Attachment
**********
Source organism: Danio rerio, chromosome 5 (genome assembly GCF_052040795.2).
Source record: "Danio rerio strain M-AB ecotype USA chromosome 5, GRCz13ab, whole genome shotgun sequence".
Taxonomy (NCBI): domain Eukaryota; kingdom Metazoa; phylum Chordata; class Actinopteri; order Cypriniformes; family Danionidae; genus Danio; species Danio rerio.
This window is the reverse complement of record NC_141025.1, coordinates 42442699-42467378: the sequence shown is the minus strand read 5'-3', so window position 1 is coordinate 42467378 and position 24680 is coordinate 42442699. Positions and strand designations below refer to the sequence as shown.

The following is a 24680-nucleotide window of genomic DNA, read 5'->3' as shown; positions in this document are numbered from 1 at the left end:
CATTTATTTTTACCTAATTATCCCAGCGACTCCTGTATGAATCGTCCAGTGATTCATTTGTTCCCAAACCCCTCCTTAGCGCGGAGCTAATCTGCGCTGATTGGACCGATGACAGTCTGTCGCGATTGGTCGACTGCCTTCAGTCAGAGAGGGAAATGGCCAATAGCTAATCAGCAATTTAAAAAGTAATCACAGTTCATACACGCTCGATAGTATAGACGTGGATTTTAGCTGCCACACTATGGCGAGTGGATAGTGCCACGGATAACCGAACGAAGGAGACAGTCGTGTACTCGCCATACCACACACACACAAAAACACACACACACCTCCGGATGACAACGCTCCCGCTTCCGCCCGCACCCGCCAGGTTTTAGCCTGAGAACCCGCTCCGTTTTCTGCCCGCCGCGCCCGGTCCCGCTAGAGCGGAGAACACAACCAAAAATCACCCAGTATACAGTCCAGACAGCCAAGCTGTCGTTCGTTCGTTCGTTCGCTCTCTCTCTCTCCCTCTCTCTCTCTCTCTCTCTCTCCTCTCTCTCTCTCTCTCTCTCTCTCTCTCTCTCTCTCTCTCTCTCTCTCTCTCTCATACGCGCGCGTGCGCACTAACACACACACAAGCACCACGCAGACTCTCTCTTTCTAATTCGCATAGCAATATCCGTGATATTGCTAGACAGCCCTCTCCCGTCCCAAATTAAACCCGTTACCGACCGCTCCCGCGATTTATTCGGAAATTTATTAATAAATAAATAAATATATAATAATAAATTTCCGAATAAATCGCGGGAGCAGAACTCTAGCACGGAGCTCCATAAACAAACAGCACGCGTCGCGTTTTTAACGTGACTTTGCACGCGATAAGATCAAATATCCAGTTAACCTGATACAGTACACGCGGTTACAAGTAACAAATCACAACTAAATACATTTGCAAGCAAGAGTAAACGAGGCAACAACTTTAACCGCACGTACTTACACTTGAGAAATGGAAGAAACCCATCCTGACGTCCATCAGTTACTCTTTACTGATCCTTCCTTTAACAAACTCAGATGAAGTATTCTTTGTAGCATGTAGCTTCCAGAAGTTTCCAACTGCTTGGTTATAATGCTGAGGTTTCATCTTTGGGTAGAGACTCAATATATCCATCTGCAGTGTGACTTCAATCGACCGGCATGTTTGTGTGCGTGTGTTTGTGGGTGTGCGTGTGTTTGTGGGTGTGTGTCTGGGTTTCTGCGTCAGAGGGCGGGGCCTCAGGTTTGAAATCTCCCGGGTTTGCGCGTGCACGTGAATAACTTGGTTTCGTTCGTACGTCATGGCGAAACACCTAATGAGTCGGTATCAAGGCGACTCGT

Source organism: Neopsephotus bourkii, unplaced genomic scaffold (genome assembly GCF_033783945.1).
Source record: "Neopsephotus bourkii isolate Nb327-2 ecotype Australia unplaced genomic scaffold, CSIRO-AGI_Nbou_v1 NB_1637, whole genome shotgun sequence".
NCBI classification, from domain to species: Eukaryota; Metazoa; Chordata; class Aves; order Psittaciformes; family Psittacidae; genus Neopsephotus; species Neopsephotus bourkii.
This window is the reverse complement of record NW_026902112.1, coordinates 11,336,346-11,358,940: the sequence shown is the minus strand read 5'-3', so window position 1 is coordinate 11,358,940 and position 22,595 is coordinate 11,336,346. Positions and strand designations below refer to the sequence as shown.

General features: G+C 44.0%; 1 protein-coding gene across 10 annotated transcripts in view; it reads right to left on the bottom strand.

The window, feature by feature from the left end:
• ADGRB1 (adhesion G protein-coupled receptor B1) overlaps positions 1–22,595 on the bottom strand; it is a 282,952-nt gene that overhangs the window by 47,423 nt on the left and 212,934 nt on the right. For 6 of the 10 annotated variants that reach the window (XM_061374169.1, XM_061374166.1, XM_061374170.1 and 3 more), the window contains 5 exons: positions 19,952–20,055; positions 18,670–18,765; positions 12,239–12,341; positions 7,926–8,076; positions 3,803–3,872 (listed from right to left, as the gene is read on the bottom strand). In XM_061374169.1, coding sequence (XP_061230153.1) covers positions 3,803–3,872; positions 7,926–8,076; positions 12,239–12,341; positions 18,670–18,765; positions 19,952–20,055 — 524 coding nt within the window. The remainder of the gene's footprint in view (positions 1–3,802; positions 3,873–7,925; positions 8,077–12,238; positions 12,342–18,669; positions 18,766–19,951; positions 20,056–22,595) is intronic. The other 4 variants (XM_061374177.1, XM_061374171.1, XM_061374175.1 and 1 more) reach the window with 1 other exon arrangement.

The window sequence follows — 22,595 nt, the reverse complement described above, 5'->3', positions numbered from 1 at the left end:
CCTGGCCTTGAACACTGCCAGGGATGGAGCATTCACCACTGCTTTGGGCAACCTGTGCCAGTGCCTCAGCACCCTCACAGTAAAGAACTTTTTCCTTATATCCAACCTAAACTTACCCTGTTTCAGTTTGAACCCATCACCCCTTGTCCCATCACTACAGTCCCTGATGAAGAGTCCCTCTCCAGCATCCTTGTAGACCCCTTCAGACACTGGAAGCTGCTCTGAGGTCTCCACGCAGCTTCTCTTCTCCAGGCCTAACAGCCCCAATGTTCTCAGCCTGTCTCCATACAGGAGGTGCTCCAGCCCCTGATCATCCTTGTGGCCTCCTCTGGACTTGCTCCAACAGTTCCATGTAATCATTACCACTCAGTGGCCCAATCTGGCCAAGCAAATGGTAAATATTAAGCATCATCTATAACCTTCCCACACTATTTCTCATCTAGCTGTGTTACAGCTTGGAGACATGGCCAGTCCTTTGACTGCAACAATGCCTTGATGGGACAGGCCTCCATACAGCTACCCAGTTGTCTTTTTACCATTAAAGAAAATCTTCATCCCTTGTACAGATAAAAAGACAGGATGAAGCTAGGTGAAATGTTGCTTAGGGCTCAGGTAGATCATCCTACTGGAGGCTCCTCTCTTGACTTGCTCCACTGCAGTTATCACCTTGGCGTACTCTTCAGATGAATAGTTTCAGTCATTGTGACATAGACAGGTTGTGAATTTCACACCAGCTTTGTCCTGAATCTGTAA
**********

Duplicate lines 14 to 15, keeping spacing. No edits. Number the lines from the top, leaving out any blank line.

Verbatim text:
The window sequence follows — 22,595 nt, the reverse complement described above, 5'->3', positions numbered from 1 at the left end:
CCTGGCCTTGAACACTGCCAGGGATGGAGCATTCACCACTGCTTTGGGCAACCTGTGCCAGTGCCTCAGCACCCTCACAGTAAAGAACTTTTTCCTTATATCCAACCTAAACTTACCCTGTTTCAGTTTGAACCCATCACCCCTTGTCCCATCACTACAGTCCCTGATGAAGAGTCCCTCTCCAGCATCCTTGTAGACCCCTTCAGACACTGGAAGCTGCTCTGAGGTCTCCACGCAGCTTCTCTTCTCCAGGCCTAACAGCCCCAATGTTCTCAGCCTGTCTCCATACAGGAGGTGCTCCAGCCCCTGATCATCCTTGTGGCCTCCTCTGGACTTGCTCCAACAGTTCCATGTAATCATTACCACTCAGTGGCCCAATCTGGCCAAGCAAATGGTAAATATTAAGCATCATCTATAACCTTCCCACACTATTTCTCATCTAGCTGTGTTACAGCTTGGAGACATGGCCAGTCCTTTGACTGCAACAATGCCTTGATGGGACAGGCCTCCATACAGCTACCCAGTTGTCTTTTTACCATTAAAGAAAATCTTCATCCCTTGTACAGATAAAAAGACAGGATGAAGCTAGGTGAAATGTTGCTTAGGGCTCAGGTAGATCATCCTACTGGAGGCTCCTCTCTTGACTTGCTCCACTGCAGTTATCACCTTGGCGTACTCTTCAGATGAATAGTTTCAGTCATTGTGACATAGACAGGTTGTGAATTTCACACCAGCTTTGTCCTGAATCTGTAA